(Piloblephis = eye-lash hair. Ridida means rigid, describing perhaps the leaves? )
Lamiaceae (Mint Family)
Rain prevented today’s usual Friday fieldtrip. Unable to abide a botany-deprived day, optimistically between rainshowers I scooted to a nearby patch of False-Pennyroyal to savor a fuzzy stinky mint of open sandy places, such as the pine flatwoods savanna near my home. Got there and it poured.
Mints smell like mints, right? When this species is putting out, walking through its habitat you sniff it before you spot it. There’s an aroma of things that end in -ol, such as pine-sol, menth-ol, and eucalypt-ol. (For sticklers, I’d say it smells like monoterpenoids, common aromatic oils in mints and many additional aromatic plants.) The nice essences are probably protection from herbivory, although additional functions are conceivable, perhaps light-protection or suppressing surrounding vegetation. And the security is not absolute, as today’s furry friend hosts at least one species of mealybug. There are some old uses for the False-Pennyroyal fragrance such as guarding pooches from fleas and as tea and flavoring. I just like to pick it for a whiff.
How many plant genera are limited to Florida? Piloblephis almost is. Interestingly, it turned up also in the Bahamas in the 80s. Native there or not, who knows? People have shuttled between Florida and the Bahamas for a heckofa long time, and the plant is easy and pleasing to cultivate (and allegedly improves disgusting turtle stew). Birds could carry it to offshore islands. Not to mention hurricanes. Even maybe floating. The “seeds” are well designed to get around.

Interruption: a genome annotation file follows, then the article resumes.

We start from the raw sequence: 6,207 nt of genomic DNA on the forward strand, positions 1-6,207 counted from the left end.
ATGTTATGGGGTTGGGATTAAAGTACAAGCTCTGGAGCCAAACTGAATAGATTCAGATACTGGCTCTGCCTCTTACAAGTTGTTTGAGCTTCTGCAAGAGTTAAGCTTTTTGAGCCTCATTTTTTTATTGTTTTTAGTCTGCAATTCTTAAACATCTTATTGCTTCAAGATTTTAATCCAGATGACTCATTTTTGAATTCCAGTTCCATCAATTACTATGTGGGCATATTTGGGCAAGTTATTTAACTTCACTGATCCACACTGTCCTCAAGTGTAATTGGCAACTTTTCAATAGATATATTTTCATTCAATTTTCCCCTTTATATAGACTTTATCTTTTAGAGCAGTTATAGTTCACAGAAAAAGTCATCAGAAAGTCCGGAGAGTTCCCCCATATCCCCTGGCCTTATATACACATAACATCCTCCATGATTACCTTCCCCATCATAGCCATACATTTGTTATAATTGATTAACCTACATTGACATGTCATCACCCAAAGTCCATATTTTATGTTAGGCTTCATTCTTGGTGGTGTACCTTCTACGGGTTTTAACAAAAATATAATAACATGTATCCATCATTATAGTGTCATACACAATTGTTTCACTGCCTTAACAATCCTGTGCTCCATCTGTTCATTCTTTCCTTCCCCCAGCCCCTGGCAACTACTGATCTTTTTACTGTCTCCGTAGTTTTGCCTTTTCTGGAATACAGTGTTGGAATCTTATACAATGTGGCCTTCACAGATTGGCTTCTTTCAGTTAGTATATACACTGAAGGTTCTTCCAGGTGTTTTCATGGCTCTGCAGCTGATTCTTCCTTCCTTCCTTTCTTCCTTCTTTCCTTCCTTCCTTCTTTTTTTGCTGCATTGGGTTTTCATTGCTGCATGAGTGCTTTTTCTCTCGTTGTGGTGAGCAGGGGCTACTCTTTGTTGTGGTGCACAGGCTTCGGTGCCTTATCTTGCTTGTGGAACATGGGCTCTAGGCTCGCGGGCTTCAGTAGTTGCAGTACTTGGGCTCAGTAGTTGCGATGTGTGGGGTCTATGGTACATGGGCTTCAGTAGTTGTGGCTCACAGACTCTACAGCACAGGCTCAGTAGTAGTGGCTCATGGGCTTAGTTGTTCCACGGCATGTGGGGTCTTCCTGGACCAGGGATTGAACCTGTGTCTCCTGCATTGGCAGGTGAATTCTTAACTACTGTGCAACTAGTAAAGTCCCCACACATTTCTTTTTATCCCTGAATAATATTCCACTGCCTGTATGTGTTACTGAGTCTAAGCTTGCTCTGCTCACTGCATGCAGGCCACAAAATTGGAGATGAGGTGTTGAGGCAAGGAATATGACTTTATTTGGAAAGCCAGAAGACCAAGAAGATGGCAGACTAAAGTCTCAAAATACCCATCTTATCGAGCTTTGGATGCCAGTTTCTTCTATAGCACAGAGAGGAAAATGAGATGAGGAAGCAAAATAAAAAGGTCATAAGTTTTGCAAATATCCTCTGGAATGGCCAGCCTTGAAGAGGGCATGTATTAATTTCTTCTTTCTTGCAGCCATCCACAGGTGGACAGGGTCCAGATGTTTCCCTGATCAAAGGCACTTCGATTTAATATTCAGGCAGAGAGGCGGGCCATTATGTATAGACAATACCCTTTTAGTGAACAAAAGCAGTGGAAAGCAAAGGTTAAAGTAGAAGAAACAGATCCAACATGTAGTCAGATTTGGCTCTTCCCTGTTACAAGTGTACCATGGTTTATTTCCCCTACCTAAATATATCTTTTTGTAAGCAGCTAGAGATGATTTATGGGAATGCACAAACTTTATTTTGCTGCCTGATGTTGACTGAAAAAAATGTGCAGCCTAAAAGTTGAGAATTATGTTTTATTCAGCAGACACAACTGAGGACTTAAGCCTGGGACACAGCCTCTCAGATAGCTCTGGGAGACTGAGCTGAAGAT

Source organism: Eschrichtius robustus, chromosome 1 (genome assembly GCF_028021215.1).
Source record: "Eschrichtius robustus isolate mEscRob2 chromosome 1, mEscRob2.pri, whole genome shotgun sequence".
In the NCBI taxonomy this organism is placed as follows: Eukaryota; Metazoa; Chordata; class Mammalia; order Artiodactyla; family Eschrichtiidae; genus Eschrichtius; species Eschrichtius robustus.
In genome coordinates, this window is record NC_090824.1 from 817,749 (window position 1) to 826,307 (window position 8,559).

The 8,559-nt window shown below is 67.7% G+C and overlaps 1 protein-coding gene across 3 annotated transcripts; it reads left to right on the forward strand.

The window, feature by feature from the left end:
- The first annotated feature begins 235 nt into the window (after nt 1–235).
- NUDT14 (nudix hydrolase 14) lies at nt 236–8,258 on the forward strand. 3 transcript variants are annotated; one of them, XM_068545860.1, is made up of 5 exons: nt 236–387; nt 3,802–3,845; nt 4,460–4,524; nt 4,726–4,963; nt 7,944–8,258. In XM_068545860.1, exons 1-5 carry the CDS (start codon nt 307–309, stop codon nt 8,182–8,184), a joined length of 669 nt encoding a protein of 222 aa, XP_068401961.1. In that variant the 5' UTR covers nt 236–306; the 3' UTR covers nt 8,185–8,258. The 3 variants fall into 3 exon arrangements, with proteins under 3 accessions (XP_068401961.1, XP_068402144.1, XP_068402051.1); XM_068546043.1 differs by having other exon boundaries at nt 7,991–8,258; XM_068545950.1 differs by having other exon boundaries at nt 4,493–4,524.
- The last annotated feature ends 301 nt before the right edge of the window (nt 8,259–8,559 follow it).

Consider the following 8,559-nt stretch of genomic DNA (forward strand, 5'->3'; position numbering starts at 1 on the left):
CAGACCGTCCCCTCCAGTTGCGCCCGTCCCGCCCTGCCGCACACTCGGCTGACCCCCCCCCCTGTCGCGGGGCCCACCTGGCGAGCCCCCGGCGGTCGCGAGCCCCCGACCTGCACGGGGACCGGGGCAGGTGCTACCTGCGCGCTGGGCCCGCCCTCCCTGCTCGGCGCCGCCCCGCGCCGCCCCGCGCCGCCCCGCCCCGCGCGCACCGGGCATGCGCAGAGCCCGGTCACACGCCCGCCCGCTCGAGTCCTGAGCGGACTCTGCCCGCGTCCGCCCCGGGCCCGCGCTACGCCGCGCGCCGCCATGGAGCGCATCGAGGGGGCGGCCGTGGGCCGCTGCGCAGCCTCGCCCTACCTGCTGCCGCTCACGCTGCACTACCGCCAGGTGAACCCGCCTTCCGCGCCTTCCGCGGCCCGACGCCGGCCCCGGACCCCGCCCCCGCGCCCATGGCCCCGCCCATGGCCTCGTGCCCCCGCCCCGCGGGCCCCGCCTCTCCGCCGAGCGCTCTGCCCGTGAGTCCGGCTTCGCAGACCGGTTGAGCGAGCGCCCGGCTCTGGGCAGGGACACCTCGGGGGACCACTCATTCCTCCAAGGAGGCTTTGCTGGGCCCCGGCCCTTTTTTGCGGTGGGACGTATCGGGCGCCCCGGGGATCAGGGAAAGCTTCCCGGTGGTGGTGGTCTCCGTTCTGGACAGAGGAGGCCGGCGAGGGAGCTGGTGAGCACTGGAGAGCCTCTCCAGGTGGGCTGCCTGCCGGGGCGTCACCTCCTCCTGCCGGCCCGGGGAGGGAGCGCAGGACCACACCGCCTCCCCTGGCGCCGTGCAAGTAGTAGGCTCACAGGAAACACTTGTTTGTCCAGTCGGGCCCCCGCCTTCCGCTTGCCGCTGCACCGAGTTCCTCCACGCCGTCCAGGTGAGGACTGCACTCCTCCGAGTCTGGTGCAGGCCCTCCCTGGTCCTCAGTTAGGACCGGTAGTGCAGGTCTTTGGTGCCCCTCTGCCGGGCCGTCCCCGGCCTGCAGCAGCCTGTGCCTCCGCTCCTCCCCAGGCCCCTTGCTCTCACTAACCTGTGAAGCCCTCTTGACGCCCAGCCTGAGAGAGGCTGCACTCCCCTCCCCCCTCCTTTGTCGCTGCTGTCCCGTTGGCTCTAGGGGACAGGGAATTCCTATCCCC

Like a normal mint, the fruit divides into four “nutlets.” These separate into what look like four tiny blackish “seeds” small enough to stick in the mud on a bird, on a shoe, on a floating log, or on a pineapple crate. The nutlets come packaged in a fuzzy “bag” made from the flower sepals. The bag could fly on the wind, resembling the parachute-fruits from many members of the Aster Family.
The polka-dot flowers peek out of leafy spikes resembling soft conifer cones. The bracts covering the cones can turn bright pink mixed with green at fruiting time. Is the raspberry sherbet pigment a sunscreen guarding the embryos within?
Or…and this is an irresponsible baseless speculation …wouldn’t it be fun if that eye-grabbing pink helps draw birds or other wildlife to peck, nibble, and disperse the nutlets?
The drought-resistant leaves look like conifer needles covered with the hairs responsible for the plant’s eyelash name. The furry fuzz gives the plants a grayish sheen, probably reflecting away excess Florida sun. The hairs come in varied lengths. Most end in a point, and some end in a globe, looking like a tootsie roll pop. The pops seem to be the (or a) source of the oily essence.
The multi-length pointy hairs probably enforce a “don’t eat me” policy, and also might cut down on sun and wind.
Ammophila procera, if my wasp-Googling is correct. Same species as last week on Hyptis.
There’s no single OMG! thing about False-Pennyroyal, yet it is overall an intriguing and assertive eccentric, spreading into round patches several feet in diameter, having flowers in cone wasp perches, bearing needle-shaped leaves having silver-gray coloration, emitting an aroma like kitchen bug spray, producing fruitlets in fringed bags behind bright pink bracts, and skipping to the Bahamas.
Some of the coolest species are right under our noses, and our nose knows.